This restaging of the fleet action during the Battle of Minorca has the number of ships used in the battle, with 12 Royal Navy ships of the line engaging 12 French ships of the line. The rules for the battle can be found here.
One difference to the real battle is to allow the winds (represented by the gods of the winds, the Venti) to change according to a dice roll at the end of each move. If the score is 1, the wind changes 1 point anticlockwise, 2-5 gives no change to the direction, and if a 6 is thrown, the wind changes 1 point clockwise. Likewise the strength of the wind may change, with a die roll of 1 decreasing it by one unit, 2-5 gives no change, and 6 increases it by one unit. Thus the capriciousness of the Venti can decide the fleet action on the day as the winds work in favour of one or other fleet, due to their possession of the weather gauge.
The fleets assume the positions used on the day, approximately those before the battle began at 13:45. The French ships form line ahead, and sail West. The English also form line ahead, intercepting them on a course heading North West.
The initial weather conditions match those at the start of the battle, with Afer Ventus, the south west wind blowing, at a mild strength.
The white squadron of France (L’Orphee, Hippopotame, Redoutable & Triton) lead, sailing close hauled, followed astern by their red squadron, headed by Admiral de la Galissonière in his flagship, the Foydroyant. If the ships continue on their present course, the French will be able to ensure they overlap the English fleet, sailing beam reached, unless they change tack.
Aboard HMS Captain, leading the white squadron, the fighting instructions make clear their duty.
“As soon as the Admiral shall hoist a Red Flag on the Flag-staff at the Fore-top-mast-head, and fire a Gun, every Ship in the Fleet is to use their utmost Endeavour to engage the Enemy in the Order the Admiral has prescribed unto them.”
Sail at’em to intersect, and begin an action. Astern, HMS Intrepid, and the rest of the fleet follows. So far, only the L’Orphee and Hippopotame are visible from the French fleet at the bottom left hand side.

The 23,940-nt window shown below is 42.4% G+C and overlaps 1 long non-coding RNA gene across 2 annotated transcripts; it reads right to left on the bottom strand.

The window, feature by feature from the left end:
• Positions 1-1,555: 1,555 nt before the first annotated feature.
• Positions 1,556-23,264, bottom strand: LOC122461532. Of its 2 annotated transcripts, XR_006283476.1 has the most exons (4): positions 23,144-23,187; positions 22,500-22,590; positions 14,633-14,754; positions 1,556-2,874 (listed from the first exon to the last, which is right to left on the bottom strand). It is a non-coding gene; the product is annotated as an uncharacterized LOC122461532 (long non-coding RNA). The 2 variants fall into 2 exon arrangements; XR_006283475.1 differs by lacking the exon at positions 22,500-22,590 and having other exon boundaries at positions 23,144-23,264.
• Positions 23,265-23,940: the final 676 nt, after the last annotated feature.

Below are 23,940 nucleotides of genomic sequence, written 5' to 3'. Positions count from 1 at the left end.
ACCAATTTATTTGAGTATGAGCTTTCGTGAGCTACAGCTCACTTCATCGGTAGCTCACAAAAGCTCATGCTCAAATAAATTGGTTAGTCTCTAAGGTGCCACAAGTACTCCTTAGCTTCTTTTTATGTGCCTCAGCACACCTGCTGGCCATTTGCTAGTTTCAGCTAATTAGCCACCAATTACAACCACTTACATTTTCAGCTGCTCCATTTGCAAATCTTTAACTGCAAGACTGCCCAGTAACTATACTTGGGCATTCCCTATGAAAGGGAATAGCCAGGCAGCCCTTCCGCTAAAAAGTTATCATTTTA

The Venti are consulted, and Afer Ventus tires a little, and the wind drops back a notch, which will slow the approach of each fleet.
HMS Captain, leads the white squadron, followed by HMS Intrepid, HMS Revenge and HMS Trident, sailing on a course to intersect the French fleet, led by L’Orphee, Hippopotame and Redoutable. The sailors have their sails set, and unless the winds change their mind, they must wait until they close the range and the battle can begin. The Venti are consulted, and the wind reduces by one.
The fleets continue, with the Royal Navy red squadron now seen behind the white, led by HMS Ramillies, the flagship of Admiral Byng, and HMS Culloden. Behind the main fleet, sails the frigate HMS Phoenix.
Onwards the fleets sail, as slowly the gap is closed. Le Guerrier joins the rear of the French line. The wind remains the same.
Time still for a sailors utterance from the Common Book of Prayer; Special Prayers with respect to the Enemy.
THOU, O Lord, art just and powerful: O defend our cause against the face of the enemy.
O God, thou art a strong tower of defence to all that flee unto thee: O save us from the violence of the enemy.
O Lord of hosts, fight for us, that we may glorify thee. O suffer us not to sink under the weight of our sins, or the violence of the enemy.
O Lord, arise, help us, and deliver us for thy Name’s sake.
Favonius strengthens; slowly, steadily, bringing the fleets together.
Favonius continues, stronger still.
In La Royal, the Temeraire join their red squadron on the board.
Afer Ventus takes over again, at the same strength.